The purpose of groove sealing is to fill the tooth surface susceptible to caries (the grooves) with a solid protective layer containing fluoride, a protective cover (liquid composite), thus preventing the development of caries. During groove sealing the dentist applies a thin liquid on the occlusal surface of the strongly grooved teeth, which then spreads in the grooves and hardens. It remains durable for years but it needs to be checked frequently; children may wear it for a long time but from time to time the dentist needs to supplement or change it to make sure no caries has developed underneath.

The process of groove sealing

First of all the dentist thoroughly cleans the teeth using a fluorine-free polishing paste or sand polisher. (This is called conservative groove sealing.) Then he dries the surface with blast air and applies a coloured liquid on it. This is cleaned off after a few minutes, washed down with water and dried again. The liquid groove sealing material is now applied on the tooth, sealing the smallest grooves. If the material is photosetting (hardens if exposed to light), it is lit for about half a minute. After hardening, it takes about 1-2 minutes till the material hardens completely. The coloured liquid is an acid that makes the surface of the enamel a bit coarser so that the groove sealing material can attach to it more effectively. And what happens if the acid is applied where it is not needed? Nothing. The fluorine in the saliva and the toothpaste shortly returns back into the coarsened enamel surface and its original condition is restored.
The completed groove sealing effectively protects the tooth from caries for 2-3 years and continuously emits fluorine, which strengthens and protects the teeth. Bacteria cannot multiply in a fluorine environment of a certain concentration; therefore one of the main advantages of groove sealing materials is their ability to release fluorine.
The method of groove sealing can also be applied on the healthy molars of adults - in a slightly modified variation.

Micro-invasive technology

Micro-invasive technology is a special preventive procedure. In essence, only the parts of the tooth affected by caries are removed, using especially thin microdrills. Therefore, in contrast to traditional methods, the healthy tooth tissue does not need to be sacrificed at all.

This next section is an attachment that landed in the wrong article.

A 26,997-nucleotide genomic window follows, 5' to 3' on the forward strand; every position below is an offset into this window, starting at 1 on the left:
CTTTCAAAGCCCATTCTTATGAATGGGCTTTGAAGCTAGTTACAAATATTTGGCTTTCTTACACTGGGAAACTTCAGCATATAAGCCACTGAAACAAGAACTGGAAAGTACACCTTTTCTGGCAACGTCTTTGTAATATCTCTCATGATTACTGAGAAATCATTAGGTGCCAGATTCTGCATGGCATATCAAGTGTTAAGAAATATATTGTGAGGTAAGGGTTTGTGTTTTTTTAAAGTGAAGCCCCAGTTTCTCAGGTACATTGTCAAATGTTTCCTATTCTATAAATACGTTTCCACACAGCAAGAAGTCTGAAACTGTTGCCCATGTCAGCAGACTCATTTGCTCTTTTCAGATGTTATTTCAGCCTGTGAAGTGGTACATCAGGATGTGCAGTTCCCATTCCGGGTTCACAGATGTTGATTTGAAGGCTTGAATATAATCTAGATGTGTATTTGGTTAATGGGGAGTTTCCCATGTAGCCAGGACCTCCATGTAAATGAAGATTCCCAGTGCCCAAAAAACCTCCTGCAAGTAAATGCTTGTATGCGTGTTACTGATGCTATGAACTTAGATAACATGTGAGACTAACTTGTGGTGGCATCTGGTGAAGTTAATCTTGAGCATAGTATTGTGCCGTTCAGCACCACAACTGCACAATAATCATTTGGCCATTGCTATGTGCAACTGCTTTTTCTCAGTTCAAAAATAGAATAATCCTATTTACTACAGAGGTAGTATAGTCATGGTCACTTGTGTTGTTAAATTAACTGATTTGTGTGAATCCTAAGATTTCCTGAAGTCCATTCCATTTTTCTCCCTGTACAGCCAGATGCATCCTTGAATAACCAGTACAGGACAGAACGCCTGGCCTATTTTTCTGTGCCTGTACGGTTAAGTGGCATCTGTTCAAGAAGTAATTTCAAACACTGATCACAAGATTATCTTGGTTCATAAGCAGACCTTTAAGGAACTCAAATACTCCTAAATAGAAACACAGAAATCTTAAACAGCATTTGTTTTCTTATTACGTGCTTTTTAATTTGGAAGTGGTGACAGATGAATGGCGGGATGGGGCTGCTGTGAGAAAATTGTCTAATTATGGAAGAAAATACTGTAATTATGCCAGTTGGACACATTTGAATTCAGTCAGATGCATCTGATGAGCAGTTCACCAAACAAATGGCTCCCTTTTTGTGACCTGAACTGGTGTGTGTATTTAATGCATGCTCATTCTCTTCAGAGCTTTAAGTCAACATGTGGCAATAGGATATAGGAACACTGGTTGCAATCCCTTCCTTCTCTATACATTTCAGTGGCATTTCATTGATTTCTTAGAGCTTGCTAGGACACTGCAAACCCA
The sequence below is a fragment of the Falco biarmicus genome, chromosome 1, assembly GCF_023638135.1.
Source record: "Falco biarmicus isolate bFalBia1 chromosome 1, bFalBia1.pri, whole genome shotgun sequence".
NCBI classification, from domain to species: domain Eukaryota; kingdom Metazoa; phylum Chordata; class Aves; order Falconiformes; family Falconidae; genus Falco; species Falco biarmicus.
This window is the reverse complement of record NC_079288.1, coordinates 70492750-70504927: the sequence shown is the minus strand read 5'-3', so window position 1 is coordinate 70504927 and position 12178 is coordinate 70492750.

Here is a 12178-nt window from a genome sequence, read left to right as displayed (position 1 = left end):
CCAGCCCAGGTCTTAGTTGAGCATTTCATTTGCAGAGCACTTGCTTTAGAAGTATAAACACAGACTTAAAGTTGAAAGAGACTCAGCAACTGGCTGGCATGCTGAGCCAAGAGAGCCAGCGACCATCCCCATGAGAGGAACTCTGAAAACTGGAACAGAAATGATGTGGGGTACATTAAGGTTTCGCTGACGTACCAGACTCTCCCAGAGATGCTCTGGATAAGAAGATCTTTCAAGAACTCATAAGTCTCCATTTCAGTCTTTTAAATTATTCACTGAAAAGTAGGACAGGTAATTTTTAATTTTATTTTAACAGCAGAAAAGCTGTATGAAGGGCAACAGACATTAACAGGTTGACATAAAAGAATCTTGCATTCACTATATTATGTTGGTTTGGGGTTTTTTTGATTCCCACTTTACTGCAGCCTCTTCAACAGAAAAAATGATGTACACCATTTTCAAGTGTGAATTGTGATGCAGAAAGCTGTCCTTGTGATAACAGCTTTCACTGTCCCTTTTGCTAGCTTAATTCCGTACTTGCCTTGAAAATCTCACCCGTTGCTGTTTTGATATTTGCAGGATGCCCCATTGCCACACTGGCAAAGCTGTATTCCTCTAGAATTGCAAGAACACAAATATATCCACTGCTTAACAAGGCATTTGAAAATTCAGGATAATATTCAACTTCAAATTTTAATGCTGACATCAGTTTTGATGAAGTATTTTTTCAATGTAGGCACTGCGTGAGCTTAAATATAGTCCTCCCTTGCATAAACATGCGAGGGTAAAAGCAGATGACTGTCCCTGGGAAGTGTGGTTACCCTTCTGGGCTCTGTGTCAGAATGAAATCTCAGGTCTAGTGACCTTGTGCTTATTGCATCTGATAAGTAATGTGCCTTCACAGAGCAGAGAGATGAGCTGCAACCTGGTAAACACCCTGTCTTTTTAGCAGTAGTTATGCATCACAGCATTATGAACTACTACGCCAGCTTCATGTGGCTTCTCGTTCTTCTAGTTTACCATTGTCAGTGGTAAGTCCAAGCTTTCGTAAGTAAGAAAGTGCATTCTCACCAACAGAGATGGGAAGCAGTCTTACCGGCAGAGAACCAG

According to the old approach, these tiny groove caries were allowed to grow and the dentist intervened only much later when the destruction was more serious. Using the revolutionary micro-invasive drills, the smallest caries and discoloured grooves can be eliminated painlessly and fast, even without any form of anaesthetics. The thus revealed tiny, narrow system of cavities is filled up with special liquid composite filling material, which enters the finest, narrowest gaps due to the capillary activity. As a result, the process of developing caries is stopped. Its further advantage is that it is cheap, fast and several "fillings" of this type can be applied at one sit.

Root treatment, root filling

If the caries has spread so deep that the infection reaches the dental pulp, the inflammation of the blood vessels and nerves in the pulp becomes almost unbearable, resulting in a pulsating pain that mainly occurs at night. (The pulsating pain is caused by the inflammation of the nerves and the tensive pain is a result of the generated gases and the pus produced by the bacteria.) If the tooth receives a powerful blow, the dental pulp may decay without any symptoms. This is often only discovered when an X-ray is made (if some lesion is visible on the root tip or if the dead tooth discolours.) Root treatment may also become necessary if the tooth crown is damaged to the extent that the fracture reaches the nerve channel.

To make root treatment painless...

If the patient arrives having a serious pain, the first task is to treat him with analgesic drugs. In case of root treatment it is practical to apply strong anaesthetics that have a four times more intensive effect than the traditional Lidocain. If the tooth is in the estate of acute inflammation, it is still possible that complete anaesthetisation is not possible. In this case a special gel should be placed on the nerve so that the nerve will die painlessly before the next treatment, when the process can be truly painless.
The tooth is closed using antiseptic, sedative medicine - several times, if necessary - to promote recovery. The final root filling is placed in the tooth only after this.

Root treatment instead of tooth replacement

It is easiest to extract a dead or aching tooth but let us not forget that the removed tooth will then have to be replaced in some way. If this does not happen, the tooth opposite the removed one will grow out of the denture more and more, the neighbouring teeth lean into the empty space and if several teeth are missing, the remaining ones may be overburdened. As a result, we can lose several teeth in the near future. What is more, the problem may even spread to the mandibular joint. Therefore, if possible, do not have your teeth extracted; let's save the tooth applying root treatment instead!